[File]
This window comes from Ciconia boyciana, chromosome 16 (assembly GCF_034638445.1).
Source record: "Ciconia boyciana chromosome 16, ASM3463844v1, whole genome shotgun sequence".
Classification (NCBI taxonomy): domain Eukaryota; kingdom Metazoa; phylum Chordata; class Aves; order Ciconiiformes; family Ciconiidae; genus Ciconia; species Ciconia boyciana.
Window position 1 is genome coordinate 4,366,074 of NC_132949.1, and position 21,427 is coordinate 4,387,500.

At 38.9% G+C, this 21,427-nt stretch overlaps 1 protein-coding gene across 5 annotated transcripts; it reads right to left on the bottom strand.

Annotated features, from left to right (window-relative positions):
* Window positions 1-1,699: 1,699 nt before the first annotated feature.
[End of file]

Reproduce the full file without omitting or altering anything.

This window comes from Ciconia boyciana, chromosome 16 (assembly GCF_034638445.1).
Source record: "Ciconia boyciana chromosome 16, ASM3463844v1, whole genome shotgun sequence".
Classification (NCBI taxonomy): domain Eukaryota; kingdom Metazoa; phylum Chordata; class Aves; order Ciconiiformes; family Ciconiidae; genus Ciconia; species Ciconia boyciana.
Window position 1 is genome coordinate 4,366,074 of NC_132949.1, and position 21,427 is coordinate 4,387,500.

At 38.9% G+C, this 21,427-nt stretch overlaps 1 protein-coding gene across 5 annotated transcripts; it reads right to left on the bottom strand.

Annotated features, from left to right (window-relative positions):
* Window positions 1-1,699: 1,699 nt before the first annotated feature.